Cognitive behavioral therapy (CBT) is a form of short-term psychotherapeutic treatment focused on creating and meeting goals, altering thinking patterns, and changing behaviors that are harmful or problematic.
By changing behaviors and thinking patterns, CBT aims to change how the person feels. The goal is to help a client feel more stable and effective in their life.
CBT focuses on changing a client’s overall attitudes by focusing on specific negative behaviors, thoughts, images, and beliefs. These are the client’s cognitive processes, which influence how they relate to the world.
By changing approaches to thinking and acting, CBT aims to change harmful approaches to life. It makes the individual more capable of managing emotional response, dealing with stress, and creating positive behaviors.
The process of CBT tends to be short, usually around five to 10 months for most emotional conditions. Attendance at therapy sessions starts at once a week, on average, although people in crisis may attend more sessions for the first weeks or months.
Individual therapy sessions typically last 50 minutes, but they may run longer if the client’s needs require more time with a counselor. Group therapy sessions may last longer, depending on the needs of the group.
Cognitive behavioral therapy approaches an issue as though it is not an event itself that upsets a person, but the meaning the person assigns to the event.
For example, if you speak with a loved one and they do not respond with enthusiasm, you may wonder if the loved one is having a bad day, or you may wonder if they are mad at you. Your interpretation of someone else’s behaviors can vary and may not reflect reality.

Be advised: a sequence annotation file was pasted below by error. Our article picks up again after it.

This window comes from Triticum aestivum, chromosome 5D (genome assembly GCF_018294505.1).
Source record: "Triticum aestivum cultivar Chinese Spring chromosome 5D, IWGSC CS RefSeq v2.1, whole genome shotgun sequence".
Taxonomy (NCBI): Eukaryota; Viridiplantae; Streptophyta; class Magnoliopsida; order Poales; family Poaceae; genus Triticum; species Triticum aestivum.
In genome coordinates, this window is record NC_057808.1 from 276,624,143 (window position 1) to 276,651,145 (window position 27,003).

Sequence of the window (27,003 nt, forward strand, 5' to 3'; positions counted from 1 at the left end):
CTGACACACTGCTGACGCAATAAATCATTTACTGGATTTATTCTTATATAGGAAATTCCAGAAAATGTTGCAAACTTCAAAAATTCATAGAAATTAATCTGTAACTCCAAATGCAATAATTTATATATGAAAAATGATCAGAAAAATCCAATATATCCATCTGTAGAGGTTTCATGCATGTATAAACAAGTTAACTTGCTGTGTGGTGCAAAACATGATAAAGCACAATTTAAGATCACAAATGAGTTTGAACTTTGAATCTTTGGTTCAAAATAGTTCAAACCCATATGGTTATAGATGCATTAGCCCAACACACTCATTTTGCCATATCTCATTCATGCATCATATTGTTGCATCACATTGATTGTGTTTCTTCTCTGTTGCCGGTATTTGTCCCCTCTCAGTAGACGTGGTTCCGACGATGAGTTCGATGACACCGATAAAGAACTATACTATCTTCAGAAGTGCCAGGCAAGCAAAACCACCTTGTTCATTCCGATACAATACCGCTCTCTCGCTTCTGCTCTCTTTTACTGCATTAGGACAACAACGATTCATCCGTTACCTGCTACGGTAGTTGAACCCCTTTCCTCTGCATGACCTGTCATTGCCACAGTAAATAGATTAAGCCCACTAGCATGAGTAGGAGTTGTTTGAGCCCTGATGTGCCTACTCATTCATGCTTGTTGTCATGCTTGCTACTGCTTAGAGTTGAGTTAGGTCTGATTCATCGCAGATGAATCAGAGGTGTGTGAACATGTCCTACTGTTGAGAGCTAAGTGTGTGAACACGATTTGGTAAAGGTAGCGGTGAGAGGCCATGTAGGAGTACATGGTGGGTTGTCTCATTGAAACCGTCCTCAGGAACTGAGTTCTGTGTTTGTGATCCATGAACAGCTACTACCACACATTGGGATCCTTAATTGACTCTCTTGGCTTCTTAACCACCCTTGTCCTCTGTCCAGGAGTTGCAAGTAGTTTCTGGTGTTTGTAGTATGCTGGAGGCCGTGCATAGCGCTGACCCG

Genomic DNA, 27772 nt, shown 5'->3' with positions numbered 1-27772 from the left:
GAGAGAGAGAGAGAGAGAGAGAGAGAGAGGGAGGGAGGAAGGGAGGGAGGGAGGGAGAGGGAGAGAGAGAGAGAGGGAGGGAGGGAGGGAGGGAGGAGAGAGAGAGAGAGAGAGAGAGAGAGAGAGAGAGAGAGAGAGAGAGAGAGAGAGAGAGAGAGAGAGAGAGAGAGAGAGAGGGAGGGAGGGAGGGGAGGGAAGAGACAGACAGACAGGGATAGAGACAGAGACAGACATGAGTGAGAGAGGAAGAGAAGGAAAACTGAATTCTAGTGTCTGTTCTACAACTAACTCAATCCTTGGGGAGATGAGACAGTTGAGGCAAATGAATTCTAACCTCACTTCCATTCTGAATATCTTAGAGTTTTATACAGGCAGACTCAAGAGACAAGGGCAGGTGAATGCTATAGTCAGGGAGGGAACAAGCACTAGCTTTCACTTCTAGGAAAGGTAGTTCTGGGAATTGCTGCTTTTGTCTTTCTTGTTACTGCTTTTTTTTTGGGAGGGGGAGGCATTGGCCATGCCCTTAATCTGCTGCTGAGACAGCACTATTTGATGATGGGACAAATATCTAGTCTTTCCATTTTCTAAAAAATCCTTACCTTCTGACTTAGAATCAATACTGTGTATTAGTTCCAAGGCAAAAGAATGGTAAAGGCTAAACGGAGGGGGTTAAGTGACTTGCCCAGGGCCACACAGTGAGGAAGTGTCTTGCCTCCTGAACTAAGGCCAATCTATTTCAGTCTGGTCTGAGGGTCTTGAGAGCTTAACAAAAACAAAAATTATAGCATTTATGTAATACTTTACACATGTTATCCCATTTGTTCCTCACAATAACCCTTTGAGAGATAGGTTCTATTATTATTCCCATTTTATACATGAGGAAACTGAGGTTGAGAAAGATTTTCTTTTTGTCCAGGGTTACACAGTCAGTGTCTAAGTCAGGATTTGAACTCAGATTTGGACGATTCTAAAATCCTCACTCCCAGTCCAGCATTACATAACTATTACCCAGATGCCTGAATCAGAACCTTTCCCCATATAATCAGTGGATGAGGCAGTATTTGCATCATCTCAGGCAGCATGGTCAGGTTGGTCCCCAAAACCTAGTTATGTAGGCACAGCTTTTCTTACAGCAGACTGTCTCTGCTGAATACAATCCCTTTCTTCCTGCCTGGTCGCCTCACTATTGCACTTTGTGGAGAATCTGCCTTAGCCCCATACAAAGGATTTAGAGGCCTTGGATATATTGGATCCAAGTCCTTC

CBT seeks to address these assumptions and change them to reduce stress and improve relationships with oneself, one’s family and friends, and the rest of the world.
CBT has numerous applications because it is a step-by-step process with measurable success and outcomes. This form of therapy is often applied to conditions like:
This approach to counseling was developed in the 1960s by a therapist named Aaron Beck. He observed during his analytical sessions that his patients often had an internal dialogue going in their minds, like they were speaking with themselves, but would only report a small part of that dialogue to Beck.
He coined the term automatic thoughts for these internal dialogues, which were often filled with emotional reactions to Beck or the patient’s surroundings based on assumptions and past bad experiences.
During sessions, Beck found that his patients were not always aware of all these thoughts or assumptions, but they could learn to identify them and then report them objectively. The process of identifying these thoughts, which could lead to negative behaviors, improved their understanding of themselves and the world around them, reduced anxiety and mental health issues, and helped them overcome emotional difficulties.
Beck did not pioneer the behavioral aspects of CBT, but these were soon added to the process of cognitive therapy because thinking patterns are often associated with how individuals work in the world.